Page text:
BISC: Brulines is covered by Weights and Measures Act, Barrel Dregs (216)

By | December 6, 2011

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Barrel-Dregs has been run for many years, we change all the identifiable details, but give you an insight as to many of the sharp or bad practices by a number of companies, in most cases they are just legal but morally unacceptable.

We have a number of Pub owning companies that we will not recommend, their actions have featured in Barrel-Dregs too many times, we did hope that by highlighting their antics they might change, but in Barrel-Dregs terms “Leopards do not change their spots, they cover them with more Mud.”

BISC: Brulines is covered by Weights

and Measures Act

Finally Common Sense has reached the surface in the Brulines farce, anyone with an iota of practical experience knows that a basic flow meter without some very technical additions is never going to differentiate between water, beer and air.

We trust that the Pub Co’s enforcing these fines using flawed or inadequate equipment are going to be forced to pay back their outrageouse fines with suitable grovelling apologies to the honest people that were penalised in the now illegal grabs for cash.

Brulines, the beer flow monitoring equipment, is covered by the Weights and Measures Act if a pub is fined for buying outside the tie, Business Minister Ed Davey confirmed today.

Speaking to the Business, Innovation and Skills Committee (BISC), the minister faced scrutiny on the decision to support self-regulation of the pubco-tenant relationship.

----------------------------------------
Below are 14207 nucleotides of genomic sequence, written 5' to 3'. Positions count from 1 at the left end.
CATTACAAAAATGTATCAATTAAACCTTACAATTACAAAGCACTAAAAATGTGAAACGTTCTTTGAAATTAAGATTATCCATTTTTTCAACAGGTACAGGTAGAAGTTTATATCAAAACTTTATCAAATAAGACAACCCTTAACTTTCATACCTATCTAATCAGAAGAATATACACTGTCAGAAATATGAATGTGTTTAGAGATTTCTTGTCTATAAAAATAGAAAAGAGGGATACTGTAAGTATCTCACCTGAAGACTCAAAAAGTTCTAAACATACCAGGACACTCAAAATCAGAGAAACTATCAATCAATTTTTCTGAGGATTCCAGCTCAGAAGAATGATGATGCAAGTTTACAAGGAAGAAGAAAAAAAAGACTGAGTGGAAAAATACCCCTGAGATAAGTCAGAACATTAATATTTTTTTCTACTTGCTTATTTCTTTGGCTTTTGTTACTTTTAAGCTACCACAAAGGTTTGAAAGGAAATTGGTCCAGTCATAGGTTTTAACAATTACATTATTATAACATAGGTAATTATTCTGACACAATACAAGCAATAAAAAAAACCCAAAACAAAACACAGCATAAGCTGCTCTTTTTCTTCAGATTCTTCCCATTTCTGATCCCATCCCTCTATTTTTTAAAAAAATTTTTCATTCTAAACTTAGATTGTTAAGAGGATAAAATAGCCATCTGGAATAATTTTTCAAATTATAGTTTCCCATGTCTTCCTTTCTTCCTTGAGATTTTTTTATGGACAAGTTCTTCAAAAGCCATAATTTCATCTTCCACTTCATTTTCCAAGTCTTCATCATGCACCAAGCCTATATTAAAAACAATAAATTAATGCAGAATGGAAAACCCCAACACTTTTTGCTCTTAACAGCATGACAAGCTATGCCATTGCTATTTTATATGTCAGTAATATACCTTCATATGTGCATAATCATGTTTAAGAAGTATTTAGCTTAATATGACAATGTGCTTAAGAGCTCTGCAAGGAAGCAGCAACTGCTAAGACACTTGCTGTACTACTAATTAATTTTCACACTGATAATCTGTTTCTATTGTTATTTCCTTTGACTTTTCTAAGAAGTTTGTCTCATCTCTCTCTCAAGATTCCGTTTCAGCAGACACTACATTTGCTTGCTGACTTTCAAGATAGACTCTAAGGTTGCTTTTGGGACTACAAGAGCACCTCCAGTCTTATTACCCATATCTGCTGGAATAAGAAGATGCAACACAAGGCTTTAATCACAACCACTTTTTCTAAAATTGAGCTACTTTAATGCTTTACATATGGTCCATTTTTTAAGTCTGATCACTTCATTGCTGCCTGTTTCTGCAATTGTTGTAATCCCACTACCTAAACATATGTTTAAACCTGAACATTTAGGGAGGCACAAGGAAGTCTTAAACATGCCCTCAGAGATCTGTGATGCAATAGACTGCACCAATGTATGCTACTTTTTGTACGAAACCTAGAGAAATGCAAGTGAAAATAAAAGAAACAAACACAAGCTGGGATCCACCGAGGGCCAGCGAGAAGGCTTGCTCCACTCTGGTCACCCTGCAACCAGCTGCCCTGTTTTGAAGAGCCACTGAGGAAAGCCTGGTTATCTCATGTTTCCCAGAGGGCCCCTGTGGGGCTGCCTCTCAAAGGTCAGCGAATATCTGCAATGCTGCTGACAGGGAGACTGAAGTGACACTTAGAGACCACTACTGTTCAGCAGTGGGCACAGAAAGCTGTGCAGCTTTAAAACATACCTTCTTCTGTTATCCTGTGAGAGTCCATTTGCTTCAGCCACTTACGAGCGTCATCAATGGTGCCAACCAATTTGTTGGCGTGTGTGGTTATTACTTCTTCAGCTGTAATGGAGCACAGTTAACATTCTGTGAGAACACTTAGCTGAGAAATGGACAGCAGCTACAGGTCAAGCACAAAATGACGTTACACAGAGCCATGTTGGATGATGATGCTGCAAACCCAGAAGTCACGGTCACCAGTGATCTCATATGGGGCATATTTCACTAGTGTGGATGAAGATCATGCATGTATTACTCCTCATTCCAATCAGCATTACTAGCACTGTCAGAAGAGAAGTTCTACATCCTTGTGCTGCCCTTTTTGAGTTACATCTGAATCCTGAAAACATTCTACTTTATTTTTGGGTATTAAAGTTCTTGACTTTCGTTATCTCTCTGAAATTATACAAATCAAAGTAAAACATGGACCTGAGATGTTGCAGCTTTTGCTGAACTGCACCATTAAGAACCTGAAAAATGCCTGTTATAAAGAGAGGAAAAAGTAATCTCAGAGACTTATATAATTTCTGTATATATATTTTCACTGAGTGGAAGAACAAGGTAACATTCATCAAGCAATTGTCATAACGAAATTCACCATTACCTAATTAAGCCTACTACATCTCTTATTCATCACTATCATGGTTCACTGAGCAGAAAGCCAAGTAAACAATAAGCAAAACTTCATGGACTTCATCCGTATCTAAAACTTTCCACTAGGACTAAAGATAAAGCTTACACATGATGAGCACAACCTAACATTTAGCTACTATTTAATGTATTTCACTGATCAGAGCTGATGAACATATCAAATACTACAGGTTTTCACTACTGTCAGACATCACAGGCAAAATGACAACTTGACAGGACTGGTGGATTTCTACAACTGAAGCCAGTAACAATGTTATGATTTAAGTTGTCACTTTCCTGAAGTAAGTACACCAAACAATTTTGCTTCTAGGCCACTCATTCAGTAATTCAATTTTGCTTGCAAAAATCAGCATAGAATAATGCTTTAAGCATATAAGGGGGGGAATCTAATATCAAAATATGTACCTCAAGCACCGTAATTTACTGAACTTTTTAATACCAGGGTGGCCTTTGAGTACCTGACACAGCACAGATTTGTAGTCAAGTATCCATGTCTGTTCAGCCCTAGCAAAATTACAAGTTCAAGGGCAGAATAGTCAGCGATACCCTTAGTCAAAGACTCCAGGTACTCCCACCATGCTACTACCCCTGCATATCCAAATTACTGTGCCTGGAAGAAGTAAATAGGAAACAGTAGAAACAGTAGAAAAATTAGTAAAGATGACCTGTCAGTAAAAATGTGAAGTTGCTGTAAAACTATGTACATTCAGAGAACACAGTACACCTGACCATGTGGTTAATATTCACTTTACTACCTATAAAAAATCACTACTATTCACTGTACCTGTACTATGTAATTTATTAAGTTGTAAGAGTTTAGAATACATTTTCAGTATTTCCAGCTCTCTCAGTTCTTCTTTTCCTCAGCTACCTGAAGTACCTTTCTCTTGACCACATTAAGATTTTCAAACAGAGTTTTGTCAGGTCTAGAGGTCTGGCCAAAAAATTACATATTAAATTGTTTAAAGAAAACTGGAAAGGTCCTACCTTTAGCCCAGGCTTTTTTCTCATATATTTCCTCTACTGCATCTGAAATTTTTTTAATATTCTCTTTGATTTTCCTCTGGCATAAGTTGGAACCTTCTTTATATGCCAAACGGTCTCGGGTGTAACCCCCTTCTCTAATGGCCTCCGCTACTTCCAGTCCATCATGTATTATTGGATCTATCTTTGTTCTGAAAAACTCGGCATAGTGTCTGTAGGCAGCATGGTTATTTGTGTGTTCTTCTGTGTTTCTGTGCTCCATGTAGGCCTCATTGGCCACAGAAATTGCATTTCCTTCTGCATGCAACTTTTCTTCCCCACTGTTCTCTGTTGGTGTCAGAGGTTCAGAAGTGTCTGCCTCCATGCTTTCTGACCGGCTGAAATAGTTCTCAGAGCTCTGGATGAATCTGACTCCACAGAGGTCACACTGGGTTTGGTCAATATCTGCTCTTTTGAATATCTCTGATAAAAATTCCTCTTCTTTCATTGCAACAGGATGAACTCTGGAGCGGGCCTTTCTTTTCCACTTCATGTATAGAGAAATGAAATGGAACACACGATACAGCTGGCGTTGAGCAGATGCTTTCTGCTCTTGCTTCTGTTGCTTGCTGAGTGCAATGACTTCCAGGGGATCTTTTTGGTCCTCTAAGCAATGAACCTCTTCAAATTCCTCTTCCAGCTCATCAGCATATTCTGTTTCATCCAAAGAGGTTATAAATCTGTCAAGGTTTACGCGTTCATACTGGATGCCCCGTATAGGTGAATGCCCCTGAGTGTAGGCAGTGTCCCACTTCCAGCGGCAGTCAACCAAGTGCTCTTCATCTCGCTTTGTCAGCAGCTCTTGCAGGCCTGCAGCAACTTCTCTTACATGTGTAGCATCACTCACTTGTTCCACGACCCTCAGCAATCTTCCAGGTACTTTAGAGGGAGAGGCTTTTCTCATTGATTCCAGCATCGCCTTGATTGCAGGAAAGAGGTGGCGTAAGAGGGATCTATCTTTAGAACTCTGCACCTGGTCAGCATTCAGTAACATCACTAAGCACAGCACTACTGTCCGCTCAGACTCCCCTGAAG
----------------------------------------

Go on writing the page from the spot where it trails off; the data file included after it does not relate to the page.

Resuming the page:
In response to a question from the BISC chairman Adrian Bailey, Davey said previous assurances given to BISC claiming the equipment did not fall within Act was “not completely correct”.

He said the system could fall within the regulations if used as evidence to issue fines against licensees.

He told the BISC: “I am told legally under the Weights and Measures Act, in general, that the Brulines equipment is not in use in trade if it is for monitoring purposes.

“However, I am told now, in general, that when it is used, not just to monitor, but to actually go ahead and fine someone, the act of the fine in general means it is in use for trade.

“And therefore I am happy to inform you that we were incorrect. A fine triggers the fact that the monitoring equipment is in use in trade.”

He confirmed this would mean local trading standards would come “into play”.

We also wonder if Mr Davey is going to back pedal on his naive decision to not follow the recommendations of the BISC.


The views expressed are not necessarily the editors and accepts no responsibility for them, we do try to avoid offensive or litigious statements being made. They are written by concerned professionals in the industry who feel that these issues should be raised to ensure that all licensees are made fully aware of many hidden pitfalls.


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